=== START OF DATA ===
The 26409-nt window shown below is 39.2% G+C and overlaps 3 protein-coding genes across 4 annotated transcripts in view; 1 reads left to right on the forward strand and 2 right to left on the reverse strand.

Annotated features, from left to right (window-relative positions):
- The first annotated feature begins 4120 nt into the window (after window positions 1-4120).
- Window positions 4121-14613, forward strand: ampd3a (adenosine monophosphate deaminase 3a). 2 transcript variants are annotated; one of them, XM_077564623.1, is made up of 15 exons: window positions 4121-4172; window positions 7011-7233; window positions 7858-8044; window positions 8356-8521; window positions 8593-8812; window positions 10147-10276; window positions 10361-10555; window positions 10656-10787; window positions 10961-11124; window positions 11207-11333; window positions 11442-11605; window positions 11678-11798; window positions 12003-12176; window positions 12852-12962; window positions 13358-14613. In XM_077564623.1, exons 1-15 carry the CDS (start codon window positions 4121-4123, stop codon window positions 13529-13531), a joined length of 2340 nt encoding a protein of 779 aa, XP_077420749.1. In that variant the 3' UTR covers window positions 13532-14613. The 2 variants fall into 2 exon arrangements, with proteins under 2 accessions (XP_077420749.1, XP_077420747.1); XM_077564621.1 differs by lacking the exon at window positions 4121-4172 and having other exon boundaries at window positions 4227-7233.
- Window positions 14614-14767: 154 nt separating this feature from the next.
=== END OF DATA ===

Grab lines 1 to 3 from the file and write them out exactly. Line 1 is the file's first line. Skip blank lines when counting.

The 26409-nt window shown below is 39.2% G+C and overlaps 3 protein-coding genes across 4 annotated transcripts in view; 1 reads left to right on the forward strand and 2 right to left on the reverse strand.

Annotated features, from left to right (window-relative positions):
- The first annotated feature begins 4120 nt into the window (after window positions 1-4120).